Sourdough is a factory driven framework using a flyweight pattern in its basic design. Like this, you are able to use Sourdough in an efficient way, even if you make just usage of a very small part of the framework.
When we talk about the Flyweight Pattern, we refer to the definition of the GOF (Gang-Of-Four):
The Flyweight Pattern uses sharing to support large numbers of fine-grained objects efficiently. A flyweight is a shared object that can be used in multiple contexts simultaneously. The flyweight acts as an independent object in each context — it's indistinguishable from an instance of the object that's not shared. Flyweights cannot make assumptions about the context in which they operate.
Basically, there is a FlyweightFactory object that acts as a global manager. It manages the instantiation of each requested object. The client (in our case e.g. the web-application that is based on Sourdough) gets object instances through this global manager. The manager then decides wether it should return a singleton of an object or a new object on each call. The following UML digram tries to simplify this:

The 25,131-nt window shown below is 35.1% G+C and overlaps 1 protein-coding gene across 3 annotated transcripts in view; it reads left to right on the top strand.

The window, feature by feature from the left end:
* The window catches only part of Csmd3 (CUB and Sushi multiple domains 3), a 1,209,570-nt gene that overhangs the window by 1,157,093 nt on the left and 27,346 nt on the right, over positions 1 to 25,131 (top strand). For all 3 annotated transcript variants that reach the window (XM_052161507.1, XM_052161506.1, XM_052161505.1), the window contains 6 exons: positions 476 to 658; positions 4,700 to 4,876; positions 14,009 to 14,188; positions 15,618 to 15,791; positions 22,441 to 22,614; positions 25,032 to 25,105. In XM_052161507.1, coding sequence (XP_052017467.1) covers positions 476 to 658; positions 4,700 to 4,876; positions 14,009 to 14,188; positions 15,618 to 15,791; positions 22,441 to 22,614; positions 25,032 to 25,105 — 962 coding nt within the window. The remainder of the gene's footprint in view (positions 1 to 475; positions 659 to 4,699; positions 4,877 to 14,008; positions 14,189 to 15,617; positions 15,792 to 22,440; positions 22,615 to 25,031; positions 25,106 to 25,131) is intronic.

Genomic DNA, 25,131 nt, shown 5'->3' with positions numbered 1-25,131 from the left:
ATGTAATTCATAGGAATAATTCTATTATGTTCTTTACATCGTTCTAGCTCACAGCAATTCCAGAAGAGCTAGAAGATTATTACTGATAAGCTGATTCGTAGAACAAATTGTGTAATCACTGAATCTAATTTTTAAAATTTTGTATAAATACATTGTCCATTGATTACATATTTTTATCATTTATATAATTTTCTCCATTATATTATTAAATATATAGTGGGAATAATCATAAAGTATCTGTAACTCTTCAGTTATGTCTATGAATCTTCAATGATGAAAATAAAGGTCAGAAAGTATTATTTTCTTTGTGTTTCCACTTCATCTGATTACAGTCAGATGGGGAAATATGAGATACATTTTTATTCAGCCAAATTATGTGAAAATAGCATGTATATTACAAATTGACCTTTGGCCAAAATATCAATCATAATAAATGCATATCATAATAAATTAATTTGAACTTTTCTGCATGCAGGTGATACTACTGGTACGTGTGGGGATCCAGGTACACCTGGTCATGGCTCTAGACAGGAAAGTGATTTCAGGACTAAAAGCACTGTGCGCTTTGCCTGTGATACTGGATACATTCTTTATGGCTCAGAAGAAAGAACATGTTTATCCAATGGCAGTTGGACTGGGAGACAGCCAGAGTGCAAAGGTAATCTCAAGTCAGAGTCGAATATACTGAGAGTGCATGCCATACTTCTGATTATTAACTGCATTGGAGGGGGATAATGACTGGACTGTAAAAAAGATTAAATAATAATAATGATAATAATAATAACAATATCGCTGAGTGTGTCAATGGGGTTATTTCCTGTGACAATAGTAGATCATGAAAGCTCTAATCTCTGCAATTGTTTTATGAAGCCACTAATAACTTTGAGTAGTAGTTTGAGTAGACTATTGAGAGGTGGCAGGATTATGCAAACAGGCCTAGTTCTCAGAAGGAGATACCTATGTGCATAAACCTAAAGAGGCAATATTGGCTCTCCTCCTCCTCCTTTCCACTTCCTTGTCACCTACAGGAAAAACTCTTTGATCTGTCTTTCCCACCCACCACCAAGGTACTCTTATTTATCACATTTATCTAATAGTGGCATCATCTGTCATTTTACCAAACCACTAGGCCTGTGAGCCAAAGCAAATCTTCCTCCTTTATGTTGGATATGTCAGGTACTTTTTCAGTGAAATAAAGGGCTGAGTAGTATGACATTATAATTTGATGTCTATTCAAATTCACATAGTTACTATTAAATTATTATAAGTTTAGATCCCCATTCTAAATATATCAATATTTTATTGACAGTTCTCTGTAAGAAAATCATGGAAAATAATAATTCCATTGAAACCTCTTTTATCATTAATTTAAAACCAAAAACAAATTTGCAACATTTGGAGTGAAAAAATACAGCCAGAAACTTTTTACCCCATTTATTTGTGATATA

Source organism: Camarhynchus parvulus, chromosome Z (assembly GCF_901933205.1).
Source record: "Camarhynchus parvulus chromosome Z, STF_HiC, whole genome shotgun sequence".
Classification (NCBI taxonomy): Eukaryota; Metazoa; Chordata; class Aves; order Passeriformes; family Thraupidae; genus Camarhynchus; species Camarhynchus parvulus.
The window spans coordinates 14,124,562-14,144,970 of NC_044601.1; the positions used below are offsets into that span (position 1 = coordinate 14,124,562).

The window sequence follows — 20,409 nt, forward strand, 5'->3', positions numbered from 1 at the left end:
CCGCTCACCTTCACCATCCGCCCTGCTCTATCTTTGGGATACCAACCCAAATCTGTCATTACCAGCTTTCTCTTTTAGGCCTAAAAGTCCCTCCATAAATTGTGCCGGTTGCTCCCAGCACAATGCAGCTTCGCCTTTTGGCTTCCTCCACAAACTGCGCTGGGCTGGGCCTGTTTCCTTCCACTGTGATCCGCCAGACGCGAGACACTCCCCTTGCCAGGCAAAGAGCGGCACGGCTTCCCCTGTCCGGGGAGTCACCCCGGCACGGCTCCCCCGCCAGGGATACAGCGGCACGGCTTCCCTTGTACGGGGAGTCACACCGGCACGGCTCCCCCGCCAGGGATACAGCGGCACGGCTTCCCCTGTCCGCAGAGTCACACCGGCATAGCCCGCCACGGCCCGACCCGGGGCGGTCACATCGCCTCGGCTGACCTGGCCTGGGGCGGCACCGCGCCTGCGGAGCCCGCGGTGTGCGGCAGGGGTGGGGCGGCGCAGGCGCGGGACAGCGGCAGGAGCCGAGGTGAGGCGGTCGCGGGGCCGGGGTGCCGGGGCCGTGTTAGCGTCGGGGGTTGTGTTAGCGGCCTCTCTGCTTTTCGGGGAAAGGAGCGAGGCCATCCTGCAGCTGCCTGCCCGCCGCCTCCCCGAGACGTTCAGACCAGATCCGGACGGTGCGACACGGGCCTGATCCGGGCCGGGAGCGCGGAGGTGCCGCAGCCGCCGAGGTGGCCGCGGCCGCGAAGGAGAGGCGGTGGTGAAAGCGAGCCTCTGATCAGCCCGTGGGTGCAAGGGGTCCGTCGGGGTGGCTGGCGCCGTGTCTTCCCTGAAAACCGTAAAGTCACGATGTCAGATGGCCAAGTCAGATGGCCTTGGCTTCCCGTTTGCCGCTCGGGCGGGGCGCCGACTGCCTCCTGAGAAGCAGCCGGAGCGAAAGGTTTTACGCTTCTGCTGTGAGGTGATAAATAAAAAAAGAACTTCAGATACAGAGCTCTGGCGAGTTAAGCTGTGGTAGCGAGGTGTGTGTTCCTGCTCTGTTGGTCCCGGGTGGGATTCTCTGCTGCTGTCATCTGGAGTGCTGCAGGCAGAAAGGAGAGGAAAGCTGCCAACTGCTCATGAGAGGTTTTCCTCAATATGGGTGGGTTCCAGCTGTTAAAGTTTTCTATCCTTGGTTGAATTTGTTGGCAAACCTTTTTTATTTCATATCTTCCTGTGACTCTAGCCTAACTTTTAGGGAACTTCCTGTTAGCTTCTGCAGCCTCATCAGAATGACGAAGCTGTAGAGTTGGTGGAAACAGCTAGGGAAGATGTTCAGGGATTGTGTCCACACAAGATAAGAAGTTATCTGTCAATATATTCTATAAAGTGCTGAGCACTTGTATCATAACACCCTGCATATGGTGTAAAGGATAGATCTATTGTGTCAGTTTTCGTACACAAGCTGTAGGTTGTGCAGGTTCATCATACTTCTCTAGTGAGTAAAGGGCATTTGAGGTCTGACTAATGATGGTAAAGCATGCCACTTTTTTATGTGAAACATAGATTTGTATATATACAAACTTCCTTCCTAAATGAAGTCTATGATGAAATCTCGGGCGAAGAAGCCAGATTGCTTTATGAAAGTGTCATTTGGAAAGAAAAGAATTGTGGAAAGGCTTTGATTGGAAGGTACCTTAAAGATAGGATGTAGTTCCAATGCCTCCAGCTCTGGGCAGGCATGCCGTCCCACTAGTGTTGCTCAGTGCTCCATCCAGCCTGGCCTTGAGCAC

To get more specific, in Sourdough, there is a global object that manages everything. It's Sourdough's main class Sourdough  which must be instantiated on the first usage. The client then accesses every single object through this global manager. It requests an object, the manager includes the necessary files, resolves existing dependencies, and finally returns the object to the client.
The following diagram shows a part of Sourdough's structure. Sourdough plays the global manager and on the right side you see some classes of various packages, their inheritance, and their dependencies.
For detailed class description, please refer to the API documentation .
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